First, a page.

New York Thoroughbred Horsemen's Association Announces Second Annual Scoping

The New York Thoroughbred Horsemen's Racing Association (NYTHA) is teaming up with Merial, a leading animal healthcare company, to bring free endoscopic ulcer screening to horses at Belmont Park. After a very successful program at Churchill Downs last month, Belmont is the latest stop in a national equine gastric ulcer screening program to examine the nation's most competitive racehorses for equine gastric ulcers, which previous studies have shown exists in 9 out of 10 of these equine athletes. Merial's growing equine health education campaign was designed to educate horsemen, owners and trainers about the dangers of equine gastric ulcer syndrome (EGUS).

"As supporters of equine research and providers of benevolence to the backstretch community, the NYTHA is pleased to have the scoping program on-site at Belmont again this year," explains Dennis Brida, thoroughbred trainer and 1st Vice President, NYTHA. "With limited access to endoscopes nationwide, it is rewarding to be able to bring this diagnostic tool to those who can benefit."

The screening will take place on Monday, Tuesday, and Wednesday, June 12-14, 2000. Horse owners or trainers desiring information on the scoping program are encouraged to contact Heliodoro (Gus) Gustines at 917/207-7481, speak to their track veterinarian or call Jon Sendach at 212/527-8831.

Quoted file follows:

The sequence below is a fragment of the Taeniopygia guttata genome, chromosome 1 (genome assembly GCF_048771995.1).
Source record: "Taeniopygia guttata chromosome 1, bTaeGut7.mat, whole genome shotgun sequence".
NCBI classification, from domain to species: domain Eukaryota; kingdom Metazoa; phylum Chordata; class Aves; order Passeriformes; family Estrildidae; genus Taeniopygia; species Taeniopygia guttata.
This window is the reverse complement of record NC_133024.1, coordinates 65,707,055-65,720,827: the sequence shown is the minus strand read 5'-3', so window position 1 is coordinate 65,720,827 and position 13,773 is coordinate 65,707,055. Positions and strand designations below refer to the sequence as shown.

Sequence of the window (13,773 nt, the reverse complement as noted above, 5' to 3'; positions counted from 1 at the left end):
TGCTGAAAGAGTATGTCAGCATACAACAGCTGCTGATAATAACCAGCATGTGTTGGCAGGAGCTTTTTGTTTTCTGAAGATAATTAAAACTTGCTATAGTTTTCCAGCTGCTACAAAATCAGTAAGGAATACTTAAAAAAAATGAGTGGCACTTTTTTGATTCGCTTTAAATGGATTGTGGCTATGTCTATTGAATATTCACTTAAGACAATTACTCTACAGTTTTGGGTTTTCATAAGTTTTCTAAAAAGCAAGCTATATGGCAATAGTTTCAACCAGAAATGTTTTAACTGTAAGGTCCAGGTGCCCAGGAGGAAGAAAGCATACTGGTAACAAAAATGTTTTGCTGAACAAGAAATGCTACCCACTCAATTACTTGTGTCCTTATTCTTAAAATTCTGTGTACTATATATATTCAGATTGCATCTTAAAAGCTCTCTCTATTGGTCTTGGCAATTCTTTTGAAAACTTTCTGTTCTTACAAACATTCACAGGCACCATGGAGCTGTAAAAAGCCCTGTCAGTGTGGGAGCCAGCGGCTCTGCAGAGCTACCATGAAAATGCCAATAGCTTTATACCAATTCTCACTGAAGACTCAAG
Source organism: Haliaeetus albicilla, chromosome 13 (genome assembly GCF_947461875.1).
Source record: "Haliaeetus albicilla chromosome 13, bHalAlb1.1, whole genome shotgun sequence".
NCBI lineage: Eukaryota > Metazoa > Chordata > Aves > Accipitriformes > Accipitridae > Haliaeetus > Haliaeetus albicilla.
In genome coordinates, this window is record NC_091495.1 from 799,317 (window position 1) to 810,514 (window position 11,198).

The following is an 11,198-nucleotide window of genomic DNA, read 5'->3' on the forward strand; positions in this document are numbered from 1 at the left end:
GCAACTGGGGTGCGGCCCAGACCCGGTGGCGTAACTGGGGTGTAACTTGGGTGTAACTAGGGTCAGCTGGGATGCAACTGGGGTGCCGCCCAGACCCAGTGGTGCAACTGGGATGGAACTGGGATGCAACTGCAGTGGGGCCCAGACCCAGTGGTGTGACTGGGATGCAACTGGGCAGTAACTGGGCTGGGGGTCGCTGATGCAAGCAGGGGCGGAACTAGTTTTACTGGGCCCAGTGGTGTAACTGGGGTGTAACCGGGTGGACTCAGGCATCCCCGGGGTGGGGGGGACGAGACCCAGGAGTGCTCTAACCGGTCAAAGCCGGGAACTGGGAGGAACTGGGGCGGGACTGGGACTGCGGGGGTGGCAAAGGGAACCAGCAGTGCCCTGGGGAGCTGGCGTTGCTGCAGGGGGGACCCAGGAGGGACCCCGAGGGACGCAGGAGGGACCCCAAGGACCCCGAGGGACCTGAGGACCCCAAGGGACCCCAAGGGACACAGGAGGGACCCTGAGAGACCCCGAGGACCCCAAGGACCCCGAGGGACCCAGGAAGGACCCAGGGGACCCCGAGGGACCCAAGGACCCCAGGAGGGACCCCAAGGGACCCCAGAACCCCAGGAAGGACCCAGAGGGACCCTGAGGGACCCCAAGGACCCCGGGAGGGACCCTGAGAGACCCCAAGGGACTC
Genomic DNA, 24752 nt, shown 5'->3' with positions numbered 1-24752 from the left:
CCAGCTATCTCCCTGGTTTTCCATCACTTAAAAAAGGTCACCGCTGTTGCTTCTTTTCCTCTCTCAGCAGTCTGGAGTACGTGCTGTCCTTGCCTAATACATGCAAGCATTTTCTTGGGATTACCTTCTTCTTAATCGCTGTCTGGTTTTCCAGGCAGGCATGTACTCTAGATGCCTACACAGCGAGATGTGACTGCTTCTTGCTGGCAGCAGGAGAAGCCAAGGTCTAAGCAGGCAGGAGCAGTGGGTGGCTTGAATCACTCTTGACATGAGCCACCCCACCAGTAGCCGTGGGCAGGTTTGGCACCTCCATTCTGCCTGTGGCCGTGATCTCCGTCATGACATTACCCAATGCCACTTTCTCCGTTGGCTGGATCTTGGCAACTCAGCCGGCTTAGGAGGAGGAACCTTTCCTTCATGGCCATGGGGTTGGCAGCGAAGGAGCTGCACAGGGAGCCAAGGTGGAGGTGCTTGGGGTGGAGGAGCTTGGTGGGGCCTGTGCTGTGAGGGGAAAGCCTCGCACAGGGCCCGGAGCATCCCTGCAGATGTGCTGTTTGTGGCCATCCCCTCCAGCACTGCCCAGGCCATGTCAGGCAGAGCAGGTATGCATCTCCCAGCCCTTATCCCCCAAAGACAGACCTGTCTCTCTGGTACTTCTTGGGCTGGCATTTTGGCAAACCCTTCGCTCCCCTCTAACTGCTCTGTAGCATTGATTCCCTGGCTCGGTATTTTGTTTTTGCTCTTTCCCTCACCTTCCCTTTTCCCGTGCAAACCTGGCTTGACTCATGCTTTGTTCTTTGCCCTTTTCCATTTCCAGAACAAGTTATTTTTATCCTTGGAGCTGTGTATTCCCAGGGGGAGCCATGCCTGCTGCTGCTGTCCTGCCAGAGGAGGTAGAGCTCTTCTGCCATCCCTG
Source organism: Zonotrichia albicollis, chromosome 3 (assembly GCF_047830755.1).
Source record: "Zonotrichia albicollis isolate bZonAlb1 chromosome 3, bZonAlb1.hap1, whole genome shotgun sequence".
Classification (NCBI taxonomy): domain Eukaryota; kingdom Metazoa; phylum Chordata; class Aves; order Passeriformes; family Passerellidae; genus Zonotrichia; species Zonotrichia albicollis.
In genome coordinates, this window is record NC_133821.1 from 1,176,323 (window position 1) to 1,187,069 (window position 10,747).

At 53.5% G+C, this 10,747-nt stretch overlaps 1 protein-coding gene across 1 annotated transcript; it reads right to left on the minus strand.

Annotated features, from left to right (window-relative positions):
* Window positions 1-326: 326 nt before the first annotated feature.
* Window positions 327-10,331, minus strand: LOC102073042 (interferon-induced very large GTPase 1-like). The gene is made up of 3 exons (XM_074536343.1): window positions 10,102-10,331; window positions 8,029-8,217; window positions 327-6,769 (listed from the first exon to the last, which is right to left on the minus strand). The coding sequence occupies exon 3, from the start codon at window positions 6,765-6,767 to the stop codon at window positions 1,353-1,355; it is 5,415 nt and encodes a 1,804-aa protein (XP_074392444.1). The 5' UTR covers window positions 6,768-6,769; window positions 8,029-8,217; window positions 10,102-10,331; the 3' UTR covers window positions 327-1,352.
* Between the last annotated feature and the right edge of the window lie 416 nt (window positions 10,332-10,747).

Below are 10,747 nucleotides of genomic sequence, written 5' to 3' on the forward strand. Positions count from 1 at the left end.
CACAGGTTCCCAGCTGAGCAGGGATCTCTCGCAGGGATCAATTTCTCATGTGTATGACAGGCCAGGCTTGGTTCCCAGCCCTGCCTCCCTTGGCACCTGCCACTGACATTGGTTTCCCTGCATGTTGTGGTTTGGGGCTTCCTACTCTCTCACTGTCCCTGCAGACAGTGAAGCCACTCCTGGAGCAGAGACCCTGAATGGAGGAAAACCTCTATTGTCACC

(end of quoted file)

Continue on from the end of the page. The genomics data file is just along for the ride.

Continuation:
"We are not sure why such a high percentage of racehorses have ulcers. But we do know that feeding practices, training and trailering, competing and even hospitalization all contribute to ulcer formation," explains James A. Orsini, D.V.M., Diplomate, American College of Veterinary Surgeons and associate professor of surgery, Department of Clinical Studies-New Bolton Center at the University of Pennsylvania. "The problem has been compounded by limited access to state-of-the-art diagnostic screening tools and the fact that until GASTROGARD was introduced, there has been no treatment approved by the U. S. Food and Drug Administration, or proven effective for stomach ulcers while horses remain in training." Dr. Orsini, who will be on-site conducting the endoscopy, will also provide one-on-one consultations with owners and trainers about this condition and the health of their equine athlete.

About the Author

Stephanie L. Church, Editor-in-Chief

Stephanie L. Church, Editor-in-Chief, received a B.A. in Journalism and Equestrian Studies from Averett College in Danville, Virginia. A Pony Club and 4-H graduate, her background is in eventing, and she is schooling her recently retired Thoroughbred racehorse, Happy, toward a career in that discipline. She also enjoys traveling, photography, cycling, and cooking in her free time.

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